Brick Lane

Shari has been reading Monica Ali's Brick Lane and, though it was slow going at first, she's enjoying it considerably. She read out one particularly poignant passage and I thought I'd share. It's from a conversation between Chanu and Shahana. Charu says:

I don't know Shahana. Sometimes I look back and I am shocked. Every day of my life I have prepared for success, worked for it, waited for it, and you don't notice how the days pass until nearly a lifetime has finished. Then it hits you - the thing you have been waiting for has already gone by. And it was going in the other direction. It's like I've been waiting on the wrong side of the road for a bus that was already full.

This is from the point of view of immigrants in the UK but it could equally well apply to us folks running after the American Dream. John Lennon is even more blunt:

Life is what happens when you're busy making other plans.

Disasters such as Hurricane Katrina and its hugely bungled aftermath somehow helps to put a lot of things in perspective. If you haven't given already, Red Cross is a good place to start.

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- September 9, 2005 9:38 PM // Books , Diaspora

The Diaspora Strikes Back

In The Lost Subcontinent William Dalyrmple summarizes the state of Indian and Indian diaspora writing. As he notes, Arundhati Roy's The God of Small Things heralded the commercial viability of Indian litertature:

.. Roy's international critical and commercial success in 1997 radically changed perceptions of Indian writing in English, and not just in Delhi. Roy's book was immediately recognised as a major literary achievement: it won the Booker and sat at the top of the New York Times bestseller list for several months: by the end of 1997 it had sold no less than four million copies in two dozen languages.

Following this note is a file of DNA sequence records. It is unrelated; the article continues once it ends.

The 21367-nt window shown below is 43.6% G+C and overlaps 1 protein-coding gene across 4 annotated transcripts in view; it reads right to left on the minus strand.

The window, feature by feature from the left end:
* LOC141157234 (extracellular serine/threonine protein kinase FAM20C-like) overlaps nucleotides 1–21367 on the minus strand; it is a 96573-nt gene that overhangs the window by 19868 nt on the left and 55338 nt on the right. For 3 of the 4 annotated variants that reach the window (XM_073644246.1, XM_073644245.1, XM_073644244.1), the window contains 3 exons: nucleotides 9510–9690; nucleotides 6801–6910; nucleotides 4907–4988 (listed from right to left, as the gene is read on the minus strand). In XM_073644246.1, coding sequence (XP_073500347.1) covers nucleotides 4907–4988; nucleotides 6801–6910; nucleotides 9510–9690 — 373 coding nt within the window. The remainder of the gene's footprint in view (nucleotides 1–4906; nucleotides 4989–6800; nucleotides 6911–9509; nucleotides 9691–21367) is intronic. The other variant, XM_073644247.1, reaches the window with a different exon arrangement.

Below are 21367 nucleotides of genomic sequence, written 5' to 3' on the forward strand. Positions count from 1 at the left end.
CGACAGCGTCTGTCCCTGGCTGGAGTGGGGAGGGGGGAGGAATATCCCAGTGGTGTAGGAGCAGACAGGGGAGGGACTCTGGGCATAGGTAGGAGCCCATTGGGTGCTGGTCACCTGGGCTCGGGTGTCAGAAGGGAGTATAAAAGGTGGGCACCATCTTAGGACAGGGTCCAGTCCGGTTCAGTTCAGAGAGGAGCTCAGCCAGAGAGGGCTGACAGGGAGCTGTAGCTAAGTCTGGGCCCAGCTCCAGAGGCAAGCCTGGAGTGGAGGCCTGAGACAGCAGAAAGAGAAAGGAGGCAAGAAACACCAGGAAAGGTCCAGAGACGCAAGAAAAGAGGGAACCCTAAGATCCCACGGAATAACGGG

The results were predictable:

There quickly followed a major publishing feeding-frenzy: international literary agents and publishers descended on India from London and New York, signing up a whole tranche of authors, many of whom received major advances for outlines of novels they had barely begun. Picador launched a list exclusively devoted to Indian writing in 1998; the office was soon buried under an avalanche of unsolicited manuscripts. Throughout the late 1990s, barely a month went by without the news of some fledgling scribbler being discovered lurking as a sub-editor on the Indian Express or pushing papers in the Ministry of External Affairs.

Several other writers had of course prepared the ground for this success. Roy could not have happened without VS Naipaul, Salman Rushdie and Vikram Seth: in particular Rushdie's 1981 masterpiece Midnight's Children liberated Indian writing in English from its colonial straitjacket. It also gave birth to a new voice, one that was exuberantly magical, cosmopolitan and multicultural, full of unexpected cadences, as well as forms that were new to the English novel but deeply rooted in Indian traditions of storytelling. It won the Booker, as did Naipaul's Bend in the River. Then, in 1993, Seth produced his massive - and magnificent - A Suitable Boy. Rushdie's prediction that "Indians were in a position to conquer English literature" seemed about to be vindicated.

Unfortunately, that didn't quite pan out..

The truth is, however, that since 1997 there has been no new galaxy of stars emerging to match the stature of those of the 1980s and 90s. Many of the Indian novelists who were signed up with such excitement 10 years ago failed to repay even a fraction of their advances. The only Indian-themed book to win the Booker - The Life of Pi - was written by Yann Martel, a white Canadian. In India itself, there is no new internationally acclaimed masterpiece, no new Roy.

Additionally: